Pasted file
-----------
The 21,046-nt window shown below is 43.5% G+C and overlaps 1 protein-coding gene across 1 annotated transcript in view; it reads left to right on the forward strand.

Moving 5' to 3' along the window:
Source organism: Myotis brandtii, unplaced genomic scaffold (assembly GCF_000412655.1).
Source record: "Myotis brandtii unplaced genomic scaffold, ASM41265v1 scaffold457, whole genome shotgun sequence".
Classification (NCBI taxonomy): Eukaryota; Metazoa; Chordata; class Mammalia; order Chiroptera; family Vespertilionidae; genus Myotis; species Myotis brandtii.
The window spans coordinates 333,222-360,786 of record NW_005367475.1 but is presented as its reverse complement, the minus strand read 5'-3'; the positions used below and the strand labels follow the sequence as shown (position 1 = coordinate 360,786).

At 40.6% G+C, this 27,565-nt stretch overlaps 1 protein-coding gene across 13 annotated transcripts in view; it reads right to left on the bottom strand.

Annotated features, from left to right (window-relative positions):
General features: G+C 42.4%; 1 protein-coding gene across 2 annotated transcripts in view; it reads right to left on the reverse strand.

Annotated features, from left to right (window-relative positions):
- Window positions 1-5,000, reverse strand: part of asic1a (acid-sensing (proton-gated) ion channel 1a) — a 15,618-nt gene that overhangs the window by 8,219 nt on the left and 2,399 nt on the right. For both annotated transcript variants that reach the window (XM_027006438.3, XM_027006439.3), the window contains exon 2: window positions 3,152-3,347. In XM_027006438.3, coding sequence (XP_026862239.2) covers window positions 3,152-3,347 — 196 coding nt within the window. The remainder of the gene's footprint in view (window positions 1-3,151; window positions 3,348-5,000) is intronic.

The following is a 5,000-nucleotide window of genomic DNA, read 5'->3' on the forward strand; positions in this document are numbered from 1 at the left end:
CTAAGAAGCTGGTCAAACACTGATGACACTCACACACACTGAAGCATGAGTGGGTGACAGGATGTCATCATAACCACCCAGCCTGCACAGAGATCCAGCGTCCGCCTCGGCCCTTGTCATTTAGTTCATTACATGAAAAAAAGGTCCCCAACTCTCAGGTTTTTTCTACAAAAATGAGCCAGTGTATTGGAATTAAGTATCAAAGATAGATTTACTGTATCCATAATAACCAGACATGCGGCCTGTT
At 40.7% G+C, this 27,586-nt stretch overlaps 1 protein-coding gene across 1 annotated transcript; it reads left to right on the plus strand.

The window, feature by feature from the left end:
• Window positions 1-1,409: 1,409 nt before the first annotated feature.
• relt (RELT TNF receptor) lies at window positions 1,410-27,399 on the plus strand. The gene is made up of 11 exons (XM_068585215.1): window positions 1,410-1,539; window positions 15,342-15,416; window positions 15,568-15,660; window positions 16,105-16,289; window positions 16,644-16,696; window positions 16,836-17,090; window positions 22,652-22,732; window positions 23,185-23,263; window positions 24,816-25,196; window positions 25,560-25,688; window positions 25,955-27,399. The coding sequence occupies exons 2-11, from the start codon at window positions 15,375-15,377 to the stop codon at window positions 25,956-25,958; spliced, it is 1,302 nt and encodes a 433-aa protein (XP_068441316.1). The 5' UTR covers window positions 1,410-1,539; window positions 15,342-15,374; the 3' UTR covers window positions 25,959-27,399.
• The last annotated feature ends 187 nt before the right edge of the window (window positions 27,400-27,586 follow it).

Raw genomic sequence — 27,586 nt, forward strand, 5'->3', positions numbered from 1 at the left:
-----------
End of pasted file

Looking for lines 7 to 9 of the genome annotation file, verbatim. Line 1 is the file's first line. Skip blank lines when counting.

At 40.6% G+C, this 27,565-nt stretch overlaps 1 protein-coding gene across 13 annotated transcripts in view; it reads right to left on the bottom strand.

Annotated features, from left to right (window-relative positions):
General features: G+C 42.4%; 1 protein-coding gene across 2 annotated transcripts in view; it reads right to left on the reverse strand.